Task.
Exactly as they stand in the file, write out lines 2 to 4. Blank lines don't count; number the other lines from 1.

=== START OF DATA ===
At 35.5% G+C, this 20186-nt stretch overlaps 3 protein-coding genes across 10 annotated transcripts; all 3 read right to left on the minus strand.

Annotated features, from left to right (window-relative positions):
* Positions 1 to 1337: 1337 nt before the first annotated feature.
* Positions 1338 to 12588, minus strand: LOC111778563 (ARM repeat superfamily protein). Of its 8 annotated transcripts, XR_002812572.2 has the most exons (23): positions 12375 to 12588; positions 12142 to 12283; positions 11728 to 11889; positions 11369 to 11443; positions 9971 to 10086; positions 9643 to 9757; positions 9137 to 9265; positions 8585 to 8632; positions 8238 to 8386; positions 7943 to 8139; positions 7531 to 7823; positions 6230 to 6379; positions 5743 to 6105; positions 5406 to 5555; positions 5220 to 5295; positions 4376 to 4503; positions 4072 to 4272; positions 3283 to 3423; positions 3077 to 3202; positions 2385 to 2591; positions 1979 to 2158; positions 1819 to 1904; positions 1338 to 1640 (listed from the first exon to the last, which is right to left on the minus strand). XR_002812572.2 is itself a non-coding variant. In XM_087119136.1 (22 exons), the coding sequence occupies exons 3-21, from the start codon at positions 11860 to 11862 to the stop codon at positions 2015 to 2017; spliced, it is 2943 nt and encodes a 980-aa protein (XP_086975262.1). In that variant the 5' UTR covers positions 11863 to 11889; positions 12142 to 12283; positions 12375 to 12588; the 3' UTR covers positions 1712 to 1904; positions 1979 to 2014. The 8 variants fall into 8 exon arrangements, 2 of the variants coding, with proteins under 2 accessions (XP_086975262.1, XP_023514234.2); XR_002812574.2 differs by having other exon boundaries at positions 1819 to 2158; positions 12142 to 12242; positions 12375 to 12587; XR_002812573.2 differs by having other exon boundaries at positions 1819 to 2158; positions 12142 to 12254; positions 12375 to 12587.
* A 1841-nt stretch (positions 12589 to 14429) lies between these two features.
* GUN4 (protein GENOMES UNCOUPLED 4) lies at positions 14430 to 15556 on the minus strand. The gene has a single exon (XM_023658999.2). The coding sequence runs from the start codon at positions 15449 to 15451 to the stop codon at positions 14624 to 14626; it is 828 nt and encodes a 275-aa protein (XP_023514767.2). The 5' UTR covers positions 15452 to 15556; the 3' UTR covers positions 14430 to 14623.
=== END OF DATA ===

Annotated features, from left to right (window-relative positions):
* Positions 1 to 1337: 1337 nt before the first annotated feature.
* Positions 1338 to 12588, minus strand: LOC111778563 (ARM repeat superfamily protein). Of its 8 annotated transcripts, XR_002812572.2 has the most exons (23): positions 12375 to 12588; positions 12142 to 12283; positions 11728 to 11889; positions 11369 to 11443; positions 9971 to 10086; positions 9643 to 9757; positions 9137 to 9265; positions 8585 to 8632; positions 8238 to 8386; positions 7943 to 8139; positions 7531 to 7823; positions 6230 to 6379; positions 5743 to 6105; positions 5406 to 5555; positions 5220 to 5295; positions 4376 to 4503; positions 4072 to 4272; positions 3283 to 3423; positions 3077 to 3202; positions 2385 to 2591; positions 1979 to 2158; positions 1819 to 1904; positions 1338 to 1640 (listed from the first exon to the last, which is right to left on the minus strand). XR_002812572.2 is itself a non-coding variant. In XM_087119136.1 (22 exons), the coding sequence occupies exons 3-21, from the start codon at positions 11860 to 11862 to the stop codon at positions 2015 to 2017; spliced, it is 2943 nt and encodes a 980-aa protein (XP_086975262.1). In that variant the 5' UTR covers positions 11863 to 11889; positions 12142 to 12283; positions 12375 to 12588; the 3' UTR covers positions 1712 to 1904; positions 1979 to 2014. The 8 variants fall into 8 exon arrangements, 2 of the variants coding, with proteins under 2 accessions (XP_086975262.1, XP_023514234.2); XR_002812574.2 differs by having other exon boundaries at positions 1819 to 2158; positions 12142 to 12242; positions 12375 to 12587; XR_002812573.2 differs by having other exon boundaries at positions 1819 to 2158; positions 12142 to 12254; positions 12375 to 12587.